Our review shows that potential economic losses arising from a glyphosate ban expressed in absolute terms are largest for high-value perennial crops such as fruits and grapevine.  The economic impacts of a glyphosate ban are - in absolute terms (i.e. in €/ha)– lower for arable crops, i.e. are usually below 100 €/ha and year. However, these effects of a glyphosate ban for arable crops are often similarly high in relative terms (i.e. as share of profit margins) as for perennial crops, as total profit margins for many arable crops are often only a few hundred Euros per hectare.

The here identified studies on the implications of a glyphosate ban often focus on the costs for weed control and the yield effects. A key aspect considered in these studies is that a ban of glyphosate would necessitate a substitution with other pest management measures to protect crops. An important substitute for glyphosate, is for example mechanical weed control. Further, non-inversion tillage systems and conservation agriculture practices are currently mainly relying on glyphosate for weed control. A glyphosate ban could thus lead to lower uptake of these practices in Europe. The farm-level economic implications of this effect on the viability of non-inversion tillage systems and conservation agriculture practices, however, are not yet widely quantified.  

Our study shows that where glyphosate is currently used, a ban of glyphosate can have significant economic impacts, at least in the short run. This finding reflects that glyphosate has become an integrated component of many farming systems. Replacing glyphosate will usually require a bundle of measures (e.g. combinations of agronomic and mechanical solutions and a redesign of cropping systems), as single substitutes are often less efficient. Such a transition could be supported by policy through the targeted development of alternative technologies and alternative farming systems as well as strengthening independent advisory services (Möhring et al. 2020). Policy interventions may also help to reduce trade-offs between regulating glyphosate use and other agri-environmental goals, e.g. , to avoid negative environmental effects via reduced uptake of non-inversion tillage systems or conservation agriculture. Targeted measures for farmer support can help to develop and promote the widespread adoption of production systems, which allow to combine no or reduced glyphosate use and conservation agricultural practices.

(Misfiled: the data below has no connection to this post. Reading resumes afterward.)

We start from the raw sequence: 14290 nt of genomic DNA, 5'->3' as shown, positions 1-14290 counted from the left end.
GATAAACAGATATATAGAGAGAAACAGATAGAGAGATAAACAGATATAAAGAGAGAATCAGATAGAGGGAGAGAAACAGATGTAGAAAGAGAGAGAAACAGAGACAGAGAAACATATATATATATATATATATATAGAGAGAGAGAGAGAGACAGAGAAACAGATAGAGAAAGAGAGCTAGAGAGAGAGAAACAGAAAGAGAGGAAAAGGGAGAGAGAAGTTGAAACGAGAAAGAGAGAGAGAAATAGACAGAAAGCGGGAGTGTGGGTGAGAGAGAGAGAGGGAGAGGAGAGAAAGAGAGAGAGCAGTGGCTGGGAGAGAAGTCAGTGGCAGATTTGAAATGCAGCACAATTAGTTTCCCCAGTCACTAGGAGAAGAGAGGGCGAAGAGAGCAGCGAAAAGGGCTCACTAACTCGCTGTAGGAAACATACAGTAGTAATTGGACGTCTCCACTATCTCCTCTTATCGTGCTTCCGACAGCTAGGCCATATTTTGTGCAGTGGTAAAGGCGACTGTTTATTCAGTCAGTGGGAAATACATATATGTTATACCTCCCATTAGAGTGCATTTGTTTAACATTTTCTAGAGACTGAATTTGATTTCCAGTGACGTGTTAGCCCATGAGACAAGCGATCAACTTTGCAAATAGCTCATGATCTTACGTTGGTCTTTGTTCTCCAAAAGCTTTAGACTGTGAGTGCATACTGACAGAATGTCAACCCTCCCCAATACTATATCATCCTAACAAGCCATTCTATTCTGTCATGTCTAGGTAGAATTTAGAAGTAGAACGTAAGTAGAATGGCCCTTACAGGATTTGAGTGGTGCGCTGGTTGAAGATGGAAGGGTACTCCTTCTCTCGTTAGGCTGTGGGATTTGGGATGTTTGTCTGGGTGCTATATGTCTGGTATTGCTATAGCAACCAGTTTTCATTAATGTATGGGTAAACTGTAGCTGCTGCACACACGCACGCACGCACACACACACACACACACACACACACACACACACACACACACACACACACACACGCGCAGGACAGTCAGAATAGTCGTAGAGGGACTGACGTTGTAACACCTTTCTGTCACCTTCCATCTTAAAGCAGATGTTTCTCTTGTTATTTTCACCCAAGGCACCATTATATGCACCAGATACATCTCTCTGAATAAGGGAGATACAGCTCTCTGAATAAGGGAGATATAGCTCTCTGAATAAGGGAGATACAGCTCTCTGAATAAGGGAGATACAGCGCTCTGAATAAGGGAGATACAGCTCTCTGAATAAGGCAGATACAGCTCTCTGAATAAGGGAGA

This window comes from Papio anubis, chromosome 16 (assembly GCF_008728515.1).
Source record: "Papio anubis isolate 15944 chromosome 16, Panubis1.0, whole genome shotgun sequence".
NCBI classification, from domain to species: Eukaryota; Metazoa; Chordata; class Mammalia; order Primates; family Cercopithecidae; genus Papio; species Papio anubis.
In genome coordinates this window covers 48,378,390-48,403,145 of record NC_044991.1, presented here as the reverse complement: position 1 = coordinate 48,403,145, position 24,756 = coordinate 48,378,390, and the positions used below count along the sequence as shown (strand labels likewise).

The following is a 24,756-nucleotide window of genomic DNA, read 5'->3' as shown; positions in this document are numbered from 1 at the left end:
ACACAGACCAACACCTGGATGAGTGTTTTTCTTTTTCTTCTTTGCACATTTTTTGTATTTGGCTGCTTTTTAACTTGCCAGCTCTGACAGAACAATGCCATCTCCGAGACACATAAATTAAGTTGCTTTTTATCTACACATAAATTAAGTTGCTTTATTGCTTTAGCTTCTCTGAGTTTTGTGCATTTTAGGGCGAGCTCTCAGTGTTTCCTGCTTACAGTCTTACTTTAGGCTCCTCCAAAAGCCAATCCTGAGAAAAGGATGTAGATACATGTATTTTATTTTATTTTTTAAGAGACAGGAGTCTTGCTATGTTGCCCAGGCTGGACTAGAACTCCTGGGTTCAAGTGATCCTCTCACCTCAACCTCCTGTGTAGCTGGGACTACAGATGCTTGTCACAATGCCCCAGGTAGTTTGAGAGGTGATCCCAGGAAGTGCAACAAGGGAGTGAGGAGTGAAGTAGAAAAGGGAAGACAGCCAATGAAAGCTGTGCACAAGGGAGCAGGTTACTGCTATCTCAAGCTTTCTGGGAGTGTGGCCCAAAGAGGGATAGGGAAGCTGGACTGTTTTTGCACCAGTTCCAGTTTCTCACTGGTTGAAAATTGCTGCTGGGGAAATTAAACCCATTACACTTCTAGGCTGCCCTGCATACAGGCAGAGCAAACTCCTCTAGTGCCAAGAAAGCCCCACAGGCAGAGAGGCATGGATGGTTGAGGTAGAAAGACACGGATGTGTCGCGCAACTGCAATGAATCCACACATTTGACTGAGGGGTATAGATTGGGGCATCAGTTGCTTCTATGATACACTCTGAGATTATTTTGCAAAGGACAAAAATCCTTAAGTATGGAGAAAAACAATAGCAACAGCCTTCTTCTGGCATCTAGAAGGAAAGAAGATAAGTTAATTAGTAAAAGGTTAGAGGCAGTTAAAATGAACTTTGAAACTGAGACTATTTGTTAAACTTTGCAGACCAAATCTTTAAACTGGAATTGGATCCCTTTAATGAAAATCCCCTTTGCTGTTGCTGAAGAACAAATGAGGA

Overall, our analysis revealed that important knowledge gaps remain, e.g. because most European countries and many highly relevant cropping systems are not represented in the existing studies on economic implications of a glyphosate ban (Figure 2). A good coverage of different cropping systems and countries would be required to provide a full overview of economic effects of glyphosate use. These effects may potentially be highly heterogeneous, especially along the gradient from Northern to Southern Europe, e.g., due a shorter growing season in the North that limits the opportunities for mechanical control of particularly perennial weeds between crops. Moreover, potential trade-offs from a substitution of glyphosate, and mid- to long-term economic effects of a ban, for example on markets, or through effects on the environment, are not addressed in the reviewed studies. To address the identified knowledge gaps, a concerted effort is needed to initiate rigorous studies on economic impacts of a glyphosate ban that systematically covers most European countries and farming systems, and a wide range of uses of glyphosate.

 Finally, note that our study focusses on direct farm-level economic impacts of a glyphosate ban in Europe but neglects very crucial aspects such as implications for, e.g., human health and the environment. Thus, our study complements other assessments covering these aspects (van Bruggen et al. 2018, EFSA 2022), but should not be the sole source for policy decisions on glyphosate, for which more than economic aspects matter.

This article is coauthored by Robert Finger, Niklas Möhring and Per Kudsk.